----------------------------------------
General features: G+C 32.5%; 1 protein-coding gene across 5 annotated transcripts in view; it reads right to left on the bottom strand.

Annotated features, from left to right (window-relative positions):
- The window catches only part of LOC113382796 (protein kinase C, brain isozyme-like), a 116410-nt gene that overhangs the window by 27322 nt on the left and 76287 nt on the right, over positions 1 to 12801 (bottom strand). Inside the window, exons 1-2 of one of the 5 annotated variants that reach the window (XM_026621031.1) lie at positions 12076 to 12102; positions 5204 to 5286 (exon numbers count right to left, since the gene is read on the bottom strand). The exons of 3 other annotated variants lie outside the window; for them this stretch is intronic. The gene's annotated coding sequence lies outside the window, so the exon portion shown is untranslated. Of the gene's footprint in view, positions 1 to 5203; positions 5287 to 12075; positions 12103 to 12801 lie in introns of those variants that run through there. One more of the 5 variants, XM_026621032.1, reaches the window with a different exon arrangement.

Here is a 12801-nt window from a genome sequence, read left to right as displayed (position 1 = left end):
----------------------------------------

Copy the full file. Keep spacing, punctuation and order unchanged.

General features: G+C 32.5%; 1 protein-coding gene across 5 annotated transcripts in view; it reads right to left on the bottom strand.

Annotated features, from left to right (window-relative positions):
- The window catches only part of LOC113382796 (protein kinase C, brain isozyme-like), a 116410-nt gene that overhangs the window by 27322 nt on the left and 76287 nt on the right, over positions 1 to 12801 (bottom strand). Inside the window, exons 1-2 of one of the 5 annotated variants that reach the window (XM_026621031.1) lie at positions 12076 to 12102; positions 5204 to 5286 (exon numbers count right to left, since the gene is read on the bottom strand). The exons of 3 other annotated variants lie outside the window; for them this stretch is intronic. The gene's annotated coding sequence lies outside the window, so the exon portion shown is untranslated. Of the gene's footprint in view, positions 1 to 5203; positions 5287 to 12075; positions 12103 to 12801 lie in introns of those variants that run through there. One more of the 5 variants, XM_026621032.1, reaches the window with a different exon arrangement.

Here is a 12801-nt window from a genome sequence, read left to right as displayed (position 1 = left end):